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Reading: Reading Comics in Time


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Research article

Reading Comics in Time


Jan Baetens

KU Leuven, BE
About Jan
Jan Baetens is professor of cultural studies at KU Leuven (Belgium). Some of his recent books are: Novelization. From Film to Novel (OSU Press, 2018; translated from the French), The Cambridge History of the Graphic Novel, eds. Jan Baetens, Hugo Frey, Stephen E. Tabachnick (Cambridge UP, 2018), The Film Photonovel, A Cultural History of Forgotten Adaptations (Texas UP, 2019) and a monograph on Schuiten and Peeters’s “Obscure Cities” series: Rebuilding Storyworlds (Rutgers UP, 2020).
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Comics exist in time, not only as historical objects, but also through their reading, and it is the combination of these two aspects that this article addresses. I will start by analyzing a temporal paradox: reading comics seems to be timeless (fast, instantaneous, superficial: hardly “reading” in the noble sense of the word), yet at the same time it never stops (neither at an individual nor at a collective level). This paradox is something that can be framed in “cultural” terms, having to do with the fundamental problem (both a threat and an opportunity) of cultural memory and the possible conflict between transgenerational reading, transmission techniques, and shifting aesthetic categories.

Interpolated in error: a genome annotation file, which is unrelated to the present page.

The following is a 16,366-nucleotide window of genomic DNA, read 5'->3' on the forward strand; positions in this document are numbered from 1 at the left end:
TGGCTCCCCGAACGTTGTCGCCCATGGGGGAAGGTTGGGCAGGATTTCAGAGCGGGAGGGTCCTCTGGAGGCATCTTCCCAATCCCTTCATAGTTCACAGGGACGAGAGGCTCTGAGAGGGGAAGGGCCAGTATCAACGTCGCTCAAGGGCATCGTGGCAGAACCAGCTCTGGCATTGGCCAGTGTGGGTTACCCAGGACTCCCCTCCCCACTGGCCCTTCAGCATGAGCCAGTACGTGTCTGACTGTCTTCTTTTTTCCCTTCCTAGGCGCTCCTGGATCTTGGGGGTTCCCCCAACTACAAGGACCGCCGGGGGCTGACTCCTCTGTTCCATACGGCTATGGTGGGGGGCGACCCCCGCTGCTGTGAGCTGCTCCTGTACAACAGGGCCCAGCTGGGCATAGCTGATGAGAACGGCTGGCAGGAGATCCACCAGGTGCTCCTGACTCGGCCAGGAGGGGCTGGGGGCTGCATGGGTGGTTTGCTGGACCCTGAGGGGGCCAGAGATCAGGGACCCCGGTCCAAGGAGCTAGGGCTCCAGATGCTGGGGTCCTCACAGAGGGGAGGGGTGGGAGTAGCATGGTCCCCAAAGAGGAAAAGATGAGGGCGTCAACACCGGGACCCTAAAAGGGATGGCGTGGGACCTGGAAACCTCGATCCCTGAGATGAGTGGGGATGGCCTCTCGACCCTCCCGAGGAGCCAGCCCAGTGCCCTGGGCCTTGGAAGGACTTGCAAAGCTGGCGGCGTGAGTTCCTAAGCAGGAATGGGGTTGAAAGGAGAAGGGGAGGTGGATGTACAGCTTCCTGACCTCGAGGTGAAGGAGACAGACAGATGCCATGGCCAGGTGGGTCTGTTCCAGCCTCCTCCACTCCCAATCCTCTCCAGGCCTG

How to Cite: Baetens, J. “Reading Comics in Time”. New Readings, vol. 18, 2022, pp. 1–13. DOI:
Published on 24 Mar 2022.
Peer Reviewed


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